A look at common causes, the effects and some solutions
A few years ago a friend of mine, Robert, wrote the December sitting of the LSAT and scored in the 75th percentile. Not a great score, so Rob decided to re-write in February and registered for that exam. His intention was to study really hard over the holidays and seriously improve on the February exam. Rob had excellent grades and work experience and wrote a killer personal statement and so despite his LSAT score he got accepted to one law school very quickly after the December LSAT. In part because of this and the busy holiday season, he never sat down and studied. So Rob walked into the February LSAT without any additional preparation time over his December sitting. In fact he might even have been worse off as he had probably forgotten some of what he learned for the December exam. On the February exam, with no new skills and no additional preparation Rob scored in the 98th percentile. Why?
Stress. For the December exam Rob was stressed out. Very stressed out. He wanted very much to get a great score and this stress reduced his abilities on the LSAT significantly, leaving him in the 75th percentile. By February, he didn’t have a care in the world. He was accepted to a law school he was happy with, he knew he hadn’t studied anymore and he didn’t expect to improve his score at all. He pretty much took the LSAT again for fun. This time, stress free, Rob jumped up to the 98th percentile.
So how can you reduce your stress on the LSAT? Here’s a few ways that I have found have worked for students over the years. Many of these will work for exams and tests in general.
First, you need to narrow down your sources of stress. Write down anything that stresses you out about the LSAT and exam writing. Do you get stressed out by…
Common Causes of LSAT Stress
- people sniffling shuffling, coughing and turning pages around you;
- the proctor’s voice, calling out “Five minutes left!!”;
- temperature variances, cold or hot classrooms;
- the fear of failure, or at least not scoring high;
- a single hard question that stumps you;
- any other factors?
Make a list of all your stress inducers. Next, we are going to devise a plan as to how to eliminate or at least mitigate each one of these stress inducers.
Stress is caused by unfamiliar effects on the body. By making these effects more familiar you can dramatically reduce your stress. Most people are stressed out by a bomb exploding near by, or gun fire in the night, but during the very extended civil war in Lebanon, people living in Beirut were continuously exposed to explosions and gunfire for years. They became inured to these daily disturbances. That’s not to say it wasn’t horrific, and that they were not affected by it or didn’t stress or grieve if it hit close to home or loved ones were involved. But they did become less stressed by the sounds of the gunfire and the explosions.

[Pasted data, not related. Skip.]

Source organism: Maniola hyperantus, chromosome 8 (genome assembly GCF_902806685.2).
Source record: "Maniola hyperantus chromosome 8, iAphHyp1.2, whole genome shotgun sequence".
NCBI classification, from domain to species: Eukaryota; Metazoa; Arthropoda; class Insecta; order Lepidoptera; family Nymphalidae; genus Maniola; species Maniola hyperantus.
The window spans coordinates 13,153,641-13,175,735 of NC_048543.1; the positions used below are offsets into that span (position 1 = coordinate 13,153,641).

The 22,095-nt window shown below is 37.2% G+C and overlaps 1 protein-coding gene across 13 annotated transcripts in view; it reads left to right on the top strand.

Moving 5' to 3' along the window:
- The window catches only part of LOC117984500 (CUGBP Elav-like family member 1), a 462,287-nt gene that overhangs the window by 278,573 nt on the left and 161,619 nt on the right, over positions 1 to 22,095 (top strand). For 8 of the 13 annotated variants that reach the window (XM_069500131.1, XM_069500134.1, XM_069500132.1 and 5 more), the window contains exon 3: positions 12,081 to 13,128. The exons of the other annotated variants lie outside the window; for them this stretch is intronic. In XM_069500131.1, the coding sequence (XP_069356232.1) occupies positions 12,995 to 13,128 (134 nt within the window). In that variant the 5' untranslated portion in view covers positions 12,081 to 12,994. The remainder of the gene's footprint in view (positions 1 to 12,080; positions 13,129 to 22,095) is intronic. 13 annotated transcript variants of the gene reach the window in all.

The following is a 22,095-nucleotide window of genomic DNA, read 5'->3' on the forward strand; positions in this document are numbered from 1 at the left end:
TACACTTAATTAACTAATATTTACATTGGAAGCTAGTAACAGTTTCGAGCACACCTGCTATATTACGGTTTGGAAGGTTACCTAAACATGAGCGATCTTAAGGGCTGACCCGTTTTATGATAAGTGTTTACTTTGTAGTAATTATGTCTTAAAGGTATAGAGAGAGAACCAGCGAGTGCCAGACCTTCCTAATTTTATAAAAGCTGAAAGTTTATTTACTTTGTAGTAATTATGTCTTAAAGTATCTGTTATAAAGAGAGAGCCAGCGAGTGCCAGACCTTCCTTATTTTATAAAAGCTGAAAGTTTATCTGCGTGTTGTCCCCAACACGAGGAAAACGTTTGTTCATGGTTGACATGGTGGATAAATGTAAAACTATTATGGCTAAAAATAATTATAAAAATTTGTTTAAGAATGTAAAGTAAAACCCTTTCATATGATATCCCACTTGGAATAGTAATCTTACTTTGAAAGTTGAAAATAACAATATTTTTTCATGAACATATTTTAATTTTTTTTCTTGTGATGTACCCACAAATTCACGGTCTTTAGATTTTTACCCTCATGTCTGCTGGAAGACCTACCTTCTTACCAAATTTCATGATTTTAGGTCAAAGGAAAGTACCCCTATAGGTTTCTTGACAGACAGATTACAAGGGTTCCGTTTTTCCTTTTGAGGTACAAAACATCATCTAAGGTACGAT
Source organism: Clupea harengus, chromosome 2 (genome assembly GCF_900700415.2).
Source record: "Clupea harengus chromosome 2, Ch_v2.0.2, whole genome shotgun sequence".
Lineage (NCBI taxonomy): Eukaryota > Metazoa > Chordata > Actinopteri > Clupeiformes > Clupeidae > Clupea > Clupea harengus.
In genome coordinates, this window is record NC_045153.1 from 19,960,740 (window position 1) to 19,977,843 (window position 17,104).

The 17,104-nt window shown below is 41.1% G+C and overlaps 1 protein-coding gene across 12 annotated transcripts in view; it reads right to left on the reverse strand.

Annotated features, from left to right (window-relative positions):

If it’s possible to become less stressed by gunfire and explosions in your hometown, it is possible to become less stressed for the LSAT. You simply need to expose yourself to your stress inducers on a regular basis.
Looking back at the stress inducers we identified above, here are a few ways to expose yourself and thus reduce your stress levels during the LSAT.
LSAT Stress Reduction Tips
- Take practice LSATs in a coffee shop, people will be talking and making noise, moving around you, distractions will be everywhere. Force yourself to focus on your test. After a few weeks or months of coffee shop exams the actual LSAT environment will seem serene. Just don’t get used to the coffee. You’re not likely to get a coffee during your one break on the actual LSAT.
- Always, always, always, take practice exams under actual timed conditions. So many students tell me they have been studying but without the clock. No. Bad idea. You must get used to the clock, the count down, the time limit. Without this your scores or success is meaningless. Anyone can do well on the LSAT with sufficient time. Make sure you give your self exactly 35 minutes to do each section. If you want to review or go over questions fine, do it after you’ve done the 35 minute section and taken your score. Then you can go back and review and analyze.